Forwarded from Anthony (slavery)

Jim Farmelant farmelantj at
Sun Oct 22 17:16:58 MDT 2000

On Sun, 22 Oct 2000 17:42:30 -0400 Louis Proyect <lnp3 at> writes:
> Hi Lou:
> Regarding slavery
> One important point that should be made very emphatically in the
> discussion
> on this list about slavery is
> Slavery is a completely different mode of production than
> capitalism.
> Capitalism is, put simply the exploitation of WAGE LABOR.
> The fact that slavery can exist within a world economy dominated by
> capitalism is another matter.

As I recall, Andy Austin on this list a long time ago argued that
social formations are constited by a hierarchy of modes of production
with one of them as the dominant one.  Thus capitalism as a mode
of production was already flourishing in Europe towards the
end of the Middle Ages but it was not yet the dominant mode
of production in European social formations.  Feudalism was
still the dominat mode of production but capitalism gradually began
to make headway within the interstices of feudal society.  I'd suggest
that the same might be said for slavery.  It was as (people like Genovese
contended) a non-capitalist mode of production but in the modern
era slavery was clearly subordinate to capitalism and indeed in the
early days of capitalism, slavery was a major source of primitive
accumulation.  I think that this might account for the contradictory
aspects of Southern slavery.  On the one hand, Southern plantations
relied upon non-free labor (in contradistinction to capitalist
which rely upon free labor), with a general ethos of paternalism.
Bbut on the other hand, planters had to function as capitalists within
markets and so had the principles of profit-and-loss, of competition
forced upon them by the market.  The result of which is that Southern
slavery tended to combine the worst aspects of both slavery and of
capitalism as modes of production.

> The fact that slavery was vital to the development of capitalism
> should
> not be confused with the idea that slavery is part of capitalism.
> It's like
> saying a mizture of seeds, soil, fertilizer and water is the same
> thing as
> an apple tree.
> The civil war was revolutionary: it destroyed that mode of
> produciton in
> the United States of America and replaced it with two different
> modes of
> production: tenant farming, and capitalism.
> Private propety in human beings - slaves - was abolished. The most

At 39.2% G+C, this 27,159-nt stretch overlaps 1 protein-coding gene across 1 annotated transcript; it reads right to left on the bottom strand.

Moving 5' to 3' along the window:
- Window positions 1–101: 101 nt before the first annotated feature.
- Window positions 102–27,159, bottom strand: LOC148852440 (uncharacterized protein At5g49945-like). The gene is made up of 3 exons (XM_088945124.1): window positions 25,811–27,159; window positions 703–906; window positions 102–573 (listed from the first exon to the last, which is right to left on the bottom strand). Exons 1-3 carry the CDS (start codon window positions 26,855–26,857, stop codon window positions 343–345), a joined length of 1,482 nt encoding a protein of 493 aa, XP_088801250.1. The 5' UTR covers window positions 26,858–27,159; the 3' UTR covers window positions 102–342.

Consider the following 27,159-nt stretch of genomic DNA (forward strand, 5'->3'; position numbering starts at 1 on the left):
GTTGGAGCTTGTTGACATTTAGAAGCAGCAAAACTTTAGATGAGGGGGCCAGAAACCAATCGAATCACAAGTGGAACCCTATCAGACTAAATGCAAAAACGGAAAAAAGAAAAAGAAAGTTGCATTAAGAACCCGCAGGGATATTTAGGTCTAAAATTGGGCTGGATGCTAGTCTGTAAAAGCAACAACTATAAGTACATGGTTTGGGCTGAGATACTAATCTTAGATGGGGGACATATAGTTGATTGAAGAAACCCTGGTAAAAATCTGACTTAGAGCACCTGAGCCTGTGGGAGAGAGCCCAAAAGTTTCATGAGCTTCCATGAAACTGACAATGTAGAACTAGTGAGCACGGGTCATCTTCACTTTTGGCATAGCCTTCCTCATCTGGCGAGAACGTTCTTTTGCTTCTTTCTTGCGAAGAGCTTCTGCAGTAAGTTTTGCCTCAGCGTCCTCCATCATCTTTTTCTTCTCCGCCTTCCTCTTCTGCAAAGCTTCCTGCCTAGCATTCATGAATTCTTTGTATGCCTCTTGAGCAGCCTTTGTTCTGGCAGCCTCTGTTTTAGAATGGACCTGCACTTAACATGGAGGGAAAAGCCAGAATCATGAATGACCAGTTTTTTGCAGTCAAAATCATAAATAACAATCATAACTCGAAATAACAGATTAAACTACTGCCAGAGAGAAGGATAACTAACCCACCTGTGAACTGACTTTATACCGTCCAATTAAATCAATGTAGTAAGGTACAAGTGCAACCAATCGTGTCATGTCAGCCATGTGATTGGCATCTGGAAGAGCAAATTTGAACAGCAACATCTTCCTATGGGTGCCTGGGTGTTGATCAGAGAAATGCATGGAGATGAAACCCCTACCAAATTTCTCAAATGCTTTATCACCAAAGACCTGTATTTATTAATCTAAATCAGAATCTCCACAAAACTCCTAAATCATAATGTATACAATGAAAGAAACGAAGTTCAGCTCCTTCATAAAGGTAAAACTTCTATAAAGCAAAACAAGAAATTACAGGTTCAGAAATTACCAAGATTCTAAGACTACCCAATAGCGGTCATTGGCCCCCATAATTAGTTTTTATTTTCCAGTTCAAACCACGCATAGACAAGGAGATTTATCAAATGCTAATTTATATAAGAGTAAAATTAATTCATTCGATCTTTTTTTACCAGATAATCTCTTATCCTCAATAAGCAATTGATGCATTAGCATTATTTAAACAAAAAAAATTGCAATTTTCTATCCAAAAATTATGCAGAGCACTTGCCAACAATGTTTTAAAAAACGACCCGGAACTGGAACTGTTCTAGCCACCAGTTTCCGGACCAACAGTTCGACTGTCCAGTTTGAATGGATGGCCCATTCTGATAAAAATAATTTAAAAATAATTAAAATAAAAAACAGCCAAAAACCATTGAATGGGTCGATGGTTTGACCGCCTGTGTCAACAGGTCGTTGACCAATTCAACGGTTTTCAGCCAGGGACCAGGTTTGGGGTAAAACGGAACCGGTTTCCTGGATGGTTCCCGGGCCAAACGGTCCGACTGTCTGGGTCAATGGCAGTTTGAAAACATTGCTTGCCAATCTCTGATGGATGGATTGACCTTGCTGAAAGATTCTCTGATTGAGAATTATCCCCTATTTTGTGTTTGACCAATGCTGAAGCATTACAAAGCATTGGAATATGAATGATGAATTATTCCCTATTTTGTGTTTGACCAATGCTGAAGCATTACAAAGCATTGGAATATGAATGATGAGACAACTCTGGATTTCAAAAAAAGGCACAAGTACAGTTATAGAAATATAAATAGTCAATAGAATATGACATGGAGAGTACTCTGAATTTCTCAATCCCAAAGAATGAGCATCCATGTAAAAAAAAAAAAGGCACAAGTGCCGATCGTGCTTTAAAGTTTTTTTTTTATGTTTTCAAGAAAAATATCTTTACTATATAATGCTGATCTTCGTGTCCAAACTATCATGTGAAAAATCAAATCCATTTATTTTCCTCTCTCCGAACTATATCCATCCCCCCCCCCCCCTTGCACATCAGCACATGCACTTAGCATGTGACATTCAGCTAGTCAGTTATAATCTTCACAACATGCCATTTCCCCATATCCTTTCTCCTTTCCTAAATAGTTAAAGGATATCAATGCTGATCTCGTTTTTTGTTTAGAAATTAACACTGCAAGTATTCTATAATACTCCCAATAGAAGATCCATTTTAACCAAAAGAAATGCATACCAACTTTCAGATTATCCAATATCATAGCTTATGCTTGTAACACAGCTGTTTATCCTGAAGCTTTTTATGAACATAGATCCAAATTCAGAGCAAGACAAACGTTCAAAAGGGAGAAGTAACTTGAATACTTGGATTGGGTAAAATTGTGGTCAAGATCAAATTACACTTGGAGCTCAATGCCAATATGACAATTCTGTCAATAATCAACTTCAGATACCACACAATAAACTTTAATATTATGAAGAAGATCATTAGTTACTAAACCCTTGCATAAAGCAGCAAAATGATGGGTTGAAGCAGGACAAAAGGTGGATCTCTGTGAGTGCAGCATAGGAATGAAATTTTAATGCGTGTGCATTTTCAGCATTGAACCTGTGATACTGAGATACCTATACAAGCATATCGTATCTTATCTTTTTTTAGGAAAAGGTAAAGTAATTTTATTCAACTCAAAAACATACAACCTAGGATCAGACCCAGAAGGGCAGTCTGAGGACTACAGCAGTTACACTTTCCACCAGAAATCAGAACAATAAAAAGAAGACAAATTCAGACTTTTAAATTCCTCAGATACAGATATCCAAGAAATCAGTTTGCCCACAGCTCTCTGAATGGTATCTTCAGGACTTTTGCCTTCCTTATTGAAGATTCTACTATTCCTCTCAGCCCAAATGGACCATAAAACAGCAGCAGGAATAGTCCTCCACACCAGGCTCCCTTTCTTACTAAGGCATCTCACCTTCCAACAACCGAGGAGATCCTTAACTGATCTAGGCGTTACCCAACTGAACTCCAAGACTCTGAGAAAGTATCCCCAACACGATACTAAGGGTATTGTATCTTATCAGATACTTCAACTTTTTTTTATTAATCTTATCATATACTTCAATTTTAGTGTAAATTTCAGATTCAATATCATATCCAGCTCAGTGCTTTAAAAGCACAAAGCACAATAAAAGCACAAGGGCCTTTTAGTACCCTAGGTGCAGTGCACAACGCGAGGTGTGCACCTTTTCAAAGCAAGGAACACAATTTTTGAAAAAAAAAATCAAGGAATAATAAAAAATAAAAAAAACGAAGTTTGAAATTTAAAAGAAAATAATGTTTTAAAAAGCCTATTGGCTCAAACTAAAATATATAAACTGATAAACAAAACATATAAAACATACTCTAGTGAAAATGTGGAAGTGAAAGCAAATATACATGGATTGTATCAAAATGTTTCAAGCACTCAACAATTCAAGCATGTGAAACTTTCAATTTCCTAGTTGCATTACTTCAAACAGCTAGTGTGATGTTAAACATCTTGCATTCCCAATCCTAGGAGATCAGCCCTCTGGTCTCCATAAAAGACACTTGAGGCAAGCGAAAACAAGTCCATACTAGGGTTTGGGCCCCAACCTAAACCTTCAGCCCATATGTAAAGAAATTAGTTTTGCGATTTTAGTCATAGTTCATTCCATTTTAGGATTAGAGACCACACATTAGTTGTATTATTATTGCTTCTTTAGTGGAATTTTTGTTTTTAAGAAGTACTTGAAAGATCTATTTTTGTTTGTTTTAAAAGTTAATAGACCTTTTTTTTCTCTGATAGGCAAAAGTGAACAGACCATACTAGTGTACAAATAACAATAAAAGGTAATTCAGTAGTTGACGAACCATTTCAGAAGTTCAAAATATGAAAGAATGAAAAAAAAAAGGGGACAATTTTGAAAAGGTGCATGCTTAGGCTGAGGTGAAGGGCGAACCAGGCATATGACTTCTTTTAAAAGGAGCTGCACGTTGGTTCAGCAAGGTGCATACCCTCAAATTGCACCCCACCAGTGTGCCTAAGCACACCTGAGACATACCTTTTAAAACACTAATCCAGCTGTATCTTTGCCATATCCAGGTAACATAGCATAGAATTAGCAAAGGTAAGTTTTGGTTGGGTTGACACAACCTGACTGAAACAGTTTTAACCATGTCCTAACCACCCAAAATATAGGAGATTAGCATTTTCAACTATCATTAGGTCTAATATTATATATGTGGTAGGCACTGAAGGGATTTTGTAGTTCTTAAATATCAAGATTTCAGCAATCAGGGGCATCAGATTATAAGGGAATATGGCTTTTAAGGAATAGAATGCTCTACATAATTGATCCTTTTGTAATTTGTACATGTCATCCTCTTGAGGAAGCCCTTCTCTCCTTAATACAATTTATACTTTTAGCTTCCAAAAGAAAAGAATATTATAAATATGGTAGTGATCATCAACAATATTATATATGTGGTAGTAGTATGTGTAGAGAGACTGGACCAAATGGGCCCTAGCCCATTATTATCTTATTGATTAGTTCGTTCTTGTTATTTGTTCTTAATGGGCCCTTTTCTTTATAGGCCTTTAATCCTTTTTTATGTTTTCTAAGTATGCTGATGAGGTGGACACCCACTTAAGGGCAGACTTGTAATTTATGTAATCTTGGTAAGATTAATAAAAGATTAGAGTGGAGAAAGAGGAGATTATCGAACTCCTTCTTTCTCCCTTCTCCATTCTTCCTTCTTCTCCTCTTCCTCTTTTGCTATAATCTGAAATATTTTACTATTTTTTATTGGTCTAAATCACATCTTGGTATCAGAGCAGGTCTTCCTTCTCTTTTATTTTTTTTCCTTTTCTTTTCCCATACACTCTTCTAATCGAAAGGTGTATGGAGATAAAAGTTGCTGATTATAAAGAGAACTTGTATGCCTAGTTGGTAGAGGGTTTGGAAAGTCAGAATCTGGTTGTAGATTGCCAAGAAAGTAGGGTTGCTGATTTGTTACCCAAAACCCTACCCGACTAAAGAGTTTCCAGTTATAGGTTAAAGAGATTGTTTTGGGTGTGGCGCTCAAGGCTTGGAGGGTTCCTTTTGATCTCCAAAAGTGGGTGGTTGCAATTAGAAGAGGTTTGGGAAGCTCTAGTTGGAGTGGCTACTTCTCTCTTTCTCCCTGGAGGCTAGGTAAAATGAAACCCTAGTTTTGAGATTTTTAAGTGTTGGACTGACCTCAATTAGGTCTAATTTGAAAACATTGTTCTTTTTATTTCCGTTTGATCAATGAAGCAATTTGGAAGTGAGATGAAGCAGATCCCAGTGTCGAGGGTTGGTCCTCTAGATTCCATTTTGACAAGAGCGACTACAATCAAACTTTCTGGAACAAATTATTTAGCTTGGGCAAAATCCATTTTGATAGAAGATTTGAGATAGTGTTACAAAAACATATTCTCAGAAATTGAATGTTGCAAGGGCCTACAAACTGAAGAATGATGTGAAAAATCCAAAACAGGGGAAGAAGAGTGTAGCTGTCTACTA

> important property of the slave owners was taken away from them
> irrevocably.
> The slaveowners were destroyed as a class.

Quite right, I would say.  Despite the fact that slavery had been
to the development of capitalism during its period of primitive
it eventually proved to be an impediment to the further development
of the forces of production.  In the US, the slavocracy backed economic
policies that were inimical to the development of industry.  Thus while
Northern industrialists were campaigning for high protective tariffs
to foster industrialization, the Southern planters fought for low
The planters backed policies that were consitent with their own interests
but which impeded industrialization.  Thus over time clashes between
these two strata or fractions became inevitable, leading eventually to
civil war.  As I have already pointed out, Caroll Cox, amongs others has
pointed out that Latin American countries experienced similar
in the 19th century but whereas in the US the slavocracy was eventually
smashed, the outcomes of most of the Latin American civil wars were
quite different.  There, landed oligarchs generally prevailed.  And we
see the consequences today.  Following the Civil War, the US experienced
a very rapid industrialization, with the US becoming a major world power
by the beginiing of the 20th century.  The Latin American nations on the
other hand continued to experience economic underdevelopment and
they have remained to this day subordiante to the great imperialist
powers (Spain & Britain, and later the US).  If things there had turned
different, it is possible that a country like Argentinia for instance
might well
have become a major world power in the 20th century.  This of course
did not happen.

> Most of them were allowed to maintain their poperty in land - also
> something which should not be confused with capital. Land - at least
> according to Marx, Engles, Kautsky et al. IS NOT CAPITAL.
> They were thus transformed into members of a different social class.
> The slaves were also transformed into a new class, or rather into
> members
> of several existing classes.
> Anthony
> Louis Proyect
> Marxism mailing list:

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